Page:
“It is important to expand the audience of popular science projects and make them accessible to people with disabilities. We support such initiatives from students of our Science Communication Master’s program. One of our students, Polina Dubinina, works at MyVoice, a startup where the team has come up with a sign language interpreter. It involves a bracelet that uses a neural network to recognize signs, interpret them, and voice them – and vice versa: it can translate verbal speech into text. Using this device, people with hearing loss can communicate with the hearing,” says Valeria Prokuratova, a curator of the public lecture project and a lead expert at the Center for Science Communication.
Margarita often uses speech recognition software when she’s around the hearing. It’s one of the simplest and most accessible tools that helps the deaf and hard of hearing understand spoken words. Another obvious way towards a more inclusive environment is using subtitles. However, according to Margarita they won’t be able to replace sign language.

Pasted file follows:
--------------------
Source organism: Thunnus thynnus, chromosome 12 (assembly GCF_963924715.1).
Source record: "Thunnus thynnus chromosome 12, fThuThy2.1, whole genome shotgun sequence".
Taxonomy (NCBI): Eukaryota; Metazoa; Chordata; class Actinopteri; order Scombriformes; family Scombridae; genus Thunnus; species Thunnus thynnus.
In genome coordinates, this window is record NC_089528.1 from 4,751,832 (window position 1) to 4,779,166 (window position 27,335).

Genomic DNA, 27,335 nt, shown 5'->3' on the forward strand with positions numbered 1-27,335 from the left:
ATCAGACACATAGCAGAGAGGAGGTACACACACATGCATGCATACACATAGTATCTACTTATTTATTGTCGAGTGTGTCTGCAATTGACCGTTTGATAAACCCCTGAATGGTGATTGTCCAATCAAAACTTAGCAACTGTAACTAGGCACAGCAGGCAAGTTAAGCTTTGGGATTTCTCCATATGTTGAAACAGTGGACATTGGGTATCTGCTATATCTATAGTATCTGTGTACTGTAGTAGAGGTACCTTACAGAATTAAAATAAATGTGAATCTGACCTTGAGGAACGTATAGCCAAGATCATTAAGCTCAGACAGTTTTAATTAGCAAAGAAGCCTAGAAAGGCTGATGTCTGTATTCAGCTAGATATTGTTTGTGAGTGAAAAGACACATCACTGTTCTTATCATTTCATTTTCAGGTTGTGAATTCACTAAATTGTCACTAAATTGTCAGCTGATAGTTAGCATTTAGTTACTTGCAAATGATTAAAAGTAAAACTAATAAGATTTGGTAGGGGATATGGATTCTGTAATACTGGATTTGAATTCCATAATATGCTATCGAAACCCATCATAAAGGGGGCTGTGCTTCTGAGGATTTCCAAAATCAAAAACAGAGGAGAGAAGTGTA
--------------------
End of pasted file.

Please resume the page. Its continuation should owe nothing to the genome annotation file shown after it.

“Subtitles won’t be enough to replace sign language – for instance, because not all deaf people are literate. Whereas subtitles might be enough in movies, they won’t be as helpful for popular science lectures. The latter are laden with complex terms that the deaf and hard of hearing might find hard to understand; therefore, they need to be translated into sign language. Ideally, lectures would have both subtitles and sign language interpretation: then we will be able to understand the information and improve our spoken Russian by learning new words,” says Margarita.
She is certain that the deaf will find it easier to receive information about the world around them if the hearing learn the basics of sign language. It is particularly relevant for clinicians, the police, emergency services, and the service industry.
Sign language can be learned by anyone – for some, it takes mere weeks to learn the basics, while others spend months getting into the structure of the language. Russian sign language is taught at paid courses and in St. Petersburg you can even learn it for free at the Tatsida sign language school (available for people from 14 to 35).
“I am comfortable in the world of the hearing because I am hard of hearing and I need to work on my voice. The deaf, however, find it uncomfortable: many admit that they have difficulties – for instance, when they can’t receive adequate help at a hospital without an interpreter. That’s why it would have been great if important information was translated into sign language,” adds Margarita Nikulina.
In the future, Margarita is planning to finish her career as a footballer and become a coach, as well as learn English in its spoken and sign language forms.